Sen. John Marty has introduced legislation that would prohibit the state from enrolling any more Medicaid recipients into managed care programs after March 1. Instead the Department of Human Services would be required to cover the individuals directly.
Marty has persistently criticized the state’s HMOs — which receive roughly $3 billion each year to provide coverage for more than 500,000 individuals — for lacking accountability and transparency. The Roseville DFLer’s bill lays out five other proposed changes to HMO governance:
- Competitive bidding: When the current health plan contracts expire, DHS would be required to hold a competitive bidding process for the 13-county metro area. Two managed-care organizations would then be picked to receive the state’s business.
- Accounting standards: HMOs would be required to utilize Generally Accepted Accounting Principles. Currently most of the health plans adhere to accounting standards that are crafted for the insurance industry. Marty’s bill also explicitly defines the terms “medical costs” and “administrative costs.”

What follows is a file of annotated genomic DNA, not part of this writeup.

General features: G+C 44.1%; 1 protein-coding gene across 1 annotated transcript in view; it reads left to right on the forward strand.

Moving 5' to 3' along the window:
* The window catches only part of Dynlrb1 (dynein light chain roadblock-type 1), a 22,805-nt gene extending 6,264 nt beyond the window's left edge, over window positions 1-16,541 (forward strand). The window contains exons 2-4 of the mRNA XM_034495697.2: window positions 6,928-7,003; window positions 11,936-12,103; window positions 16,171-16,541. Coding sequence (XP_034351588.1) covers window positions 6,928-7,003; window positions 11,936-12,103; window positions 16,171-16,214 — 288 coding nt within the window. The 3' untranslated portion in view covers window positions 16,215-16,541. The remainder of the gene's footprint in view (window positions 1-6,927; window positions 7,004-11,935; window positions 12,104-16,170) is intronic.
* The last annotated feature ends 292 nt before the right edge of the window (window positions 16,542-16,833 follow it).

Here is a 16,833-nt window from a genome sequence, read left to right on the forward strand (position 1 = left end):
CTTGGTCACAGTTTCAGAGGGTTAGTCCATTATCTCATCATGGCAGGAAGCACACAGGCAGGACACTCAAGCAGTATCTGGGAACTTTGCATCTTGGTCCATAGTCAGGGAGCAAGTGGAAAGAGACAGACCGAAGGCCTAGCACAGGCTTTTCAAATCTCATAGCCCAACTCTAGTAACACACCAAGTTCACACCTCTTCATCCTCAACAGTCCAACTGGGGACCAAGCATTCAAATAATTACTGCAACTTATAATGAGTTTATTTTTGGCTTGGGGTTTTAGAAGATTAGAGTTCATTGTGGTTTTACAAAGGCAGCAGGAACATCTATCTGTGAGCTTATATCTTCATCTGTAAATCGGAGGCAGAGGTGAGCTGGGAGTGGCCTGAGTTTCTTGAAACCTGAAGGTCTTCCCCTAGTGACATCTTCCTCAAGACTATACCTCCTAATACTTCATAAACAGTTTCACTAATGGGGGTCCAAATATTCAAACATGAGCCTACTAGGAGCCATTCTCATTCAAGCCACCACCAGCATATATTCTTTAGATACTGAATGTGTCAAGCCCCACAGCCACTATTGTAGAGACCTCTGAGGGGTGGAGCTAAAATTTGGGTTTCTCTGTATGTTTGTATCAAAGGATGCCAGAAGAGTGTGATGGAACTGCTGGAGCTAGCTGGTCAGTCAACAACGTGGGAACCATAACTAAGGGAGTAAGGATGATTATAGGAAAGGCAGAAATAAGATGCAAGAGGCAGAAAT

- Oversight: The Legislative Auditor’s office would be required to “regularly” audit the health plans. No explicit time-frame is laid out.
- Public records: HMOs would be subject to the state’s Data Practices Act, which determines what records are public.
- Contracts: DHS would be required to cover only “reasonable and appropriate” costs accrued by the health plans. This language was spurred by a fiscal note issued last year in which the agency stated that any financial penalties handed down to the health plans would simply be added onto what they bill the state.
Marty’s bill does not have a House sponsor. Here’s a copy of the bill.